Canada rules again, top draft prospects Patrik Laine and Auston Matthews surpassed their own hype, Nail Yakupov got slammed by the Russian coach, and Brad Marchand befriended Brendan Gallagher.
Here are 10 important takeaways from 2016’s thrilling IIHF World Championship.
1. Sad Laine, happy Jets
Patrik Laine, the presumptive second-overall selection of the upcoming NHL Draft, came painfully close to winning his third major title of 2016.
The 18-year-old, who had a brilliant scoring chance turned away by Canada’s Cam Talbot in Sunday’s gold-medal game, had to settle for a silver to go along with his 2016 world junior and SM-liiga championships.
He did tie Sweden’s Gustav Nyquist for the tournament lead in goals (seven), rack up 12 points, and get voted the World Championship’s best forward and overall MVP by the media.
— IIHF (@IIHFHockey) May 24, 2016
2. Connor McClutch
Canada’s seemingly jet-powered Connor McDavid waited until a gold medal was on the line before scoring his first goal of the tournament.
The Calder Trophy finalist, who had eight assists in the tournament, was the only Canadian to beat Finland’s Mikko Koskinen (named best goaltender of the championship) in 120 minutes of action, and Canada avenged its 4-0 round-robin loss to the Finns to claim its first back-to-back World Championship golds since 2003-2004.
McDavid, 19, became the youngest player ever to win gold at the Under 18, World Junior and World Championship levels.
— Robert Söderlind (@HockeyWebCast) May 22, 2016
3. Big breakouts for Maple Leafs, Panthers blueliners
Plenty of unsung defenceman got some well-deserved shine over in Russia (we see you, Ryan Ellis), but two in particular stood out, setting the stage for potentially breakout NHL seasons in 2016-17.
Florida Panthers prospect Michael Matheson of Canada was named the best defenceman of the tournament. The 22-year-old Quebec native has just three NHL games on his resume but led his country with a plus-11 rating and chipped in six points, ranking him second among all D-men. Matheson skipped his Boston College graduation to participate and was the only member of Team Canada named to the all-star team.
The other defenceman appointed to the championship all-star squad was Russia’s Nikita Zaitsev. Now property of the Toronto Maple Leafs, you can read more about Zaitsev’s prowess in colleague Ryan Dixon’s story here.
— Mike Matheson (@MMatheson7) May 22, 2016
4. Auston Matthews is a Mike Babcock type of player.
Team USA’s 18-year-old centre had no issue breaking games as a teen among men. And although he leaves Russia without the hardware of Laine, Matthews proved to be the more complete and NHL-ready player, impressing in all three zones.
Maple Leafs head coach Babcock, who was taking in the action live, will love his No. 1 pick: big body, responsible defensively, boring interviews, makes game-breaking plays, and should be able to steal the Leafs a few shootout points with moves like this:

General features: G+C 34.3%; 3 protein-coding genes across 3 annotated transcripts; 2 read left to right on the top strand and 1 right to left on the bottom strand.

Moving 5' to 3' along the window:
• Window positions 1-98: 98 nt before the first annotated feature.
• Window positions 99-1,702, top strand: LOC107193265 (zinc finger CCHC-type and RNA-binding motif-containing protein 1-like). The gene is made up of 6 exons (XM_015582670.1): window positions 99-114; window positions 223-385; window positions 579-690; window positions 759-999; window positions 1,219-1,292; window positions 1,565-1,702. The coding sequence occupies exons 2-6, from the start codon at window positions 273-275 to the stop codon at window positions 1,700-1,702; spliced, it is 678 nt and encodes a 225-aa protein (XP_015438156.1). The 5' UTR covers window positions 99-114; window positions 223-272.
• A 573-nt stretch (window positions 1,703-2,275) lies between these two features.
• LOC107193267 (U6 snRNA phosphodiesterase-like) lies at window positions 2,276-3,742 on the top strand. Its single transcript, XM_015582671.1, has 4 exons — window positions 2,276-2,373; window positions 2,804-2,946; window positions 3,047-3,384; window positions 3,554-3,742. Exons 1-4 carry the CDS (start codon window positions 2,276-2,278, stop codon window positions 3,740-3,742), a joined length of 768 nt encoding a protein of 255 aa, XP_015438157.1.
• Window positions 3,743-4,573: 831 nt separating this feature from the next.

— USA Hockey (@usahockey) May 19, 2016
It’s hard to imagine Matthews not being selected to the World Cup’s Team North America and invading the Air Canada Centre a few weeks earlier than scheduled after his six-goal, nine-point show overseas.
5. Corey Perry redeems his spring after playoff disaster
Perry, who had not captained a hockey team since minor hockey, became the latest member of the Triple Gold Club, having won the 2007 Stanley Cup, gold medals at the 2010 and ’14 Olympic Games and now a world championship.
Surely this takes some sting out of his NHL post-season debacle — zero goals in Anaheim’s first-round exit to Nashville — and increases his shot at one of Canada’s final seven World Cup roster spots, which will be announced soon.
Welcome to the triple gold club, Corey Perry. pic.twitter.com/lsAl5iVvQd
— Team Canada Men (@HC_Men) May 22, 2016
6. The Breadman doesn’t need no Patrick Kane
Hey, I love me some Connor McDavid, don’t get me wrong. But the argument that Artemi Panarin’s incredible NHL rookie campaign was propped up because he relied on linemate Patrick Kane in Chicago irked me. (Flip it around: Kane would not have had a Hart Trophy season were it not for Panarin.)
Panarin had an incredible, Kane-free tournament, putting up six goals and 15 points — good for second overall (behind teammate Vadim Shipachyov) in the tournament. That’s five more goals and six more points than McDavid had. Alos, Panarin finished seventh in plus/minus with a plus-9 and had three points in the host nation’s 7-2 drubbing of Team USA in the bronze medal game.
7. Time to buy low — way low — on Nail Yakupov
Team Russia coach Oleg Znarok called Yakupov’s contentious absence from his World Championship roster “addition by subtraction.”
The chances of Znarok picking the Edmonton Oilers winger for the World Cup squad dropped from slim to none, and Yakupov’s trade stock took another hit. We’re betting Peter Chiarelli hated that quote as much as he loved seeing McDavid, Taylor Hall and Cam Talbot play like winners.
8. Hungary for victory
It only took 77 years, but underdog Hungary won its first World Championship game since Feb. 3, 1939 — a 5-2 victory over Belarus in round-robin play.
9. Brad Marchand and Brendan Gallagher switch from mortal enemies to BFFs
You can’t make this stuff up:
— Andy Cole (@AndyCole84) May 22, 2016
10. Time to start fearing Finland in World Cup
With a golden world juniors and a silver-lined World Championship, perhaps it’s time we start considering that Suomi, and not Sweden, could be the country to beat in Group B of September’s World Cup.
The trio of Aleksander Barkov, Jussi Jokinen and Laine sparked incredible chemistry. Their goaltending — Tuukka Rask, Pekka Rinne, and now Koskinen(?) — is as strong as anyone’s. And role players like Leo Komarov and Valtteri Filppula play the brand of team-first hockey needed to win.
Canada, USA, Sweden, Russia and Team North America will all get more press, but Finland should be your darkhorse contender for gold this fall.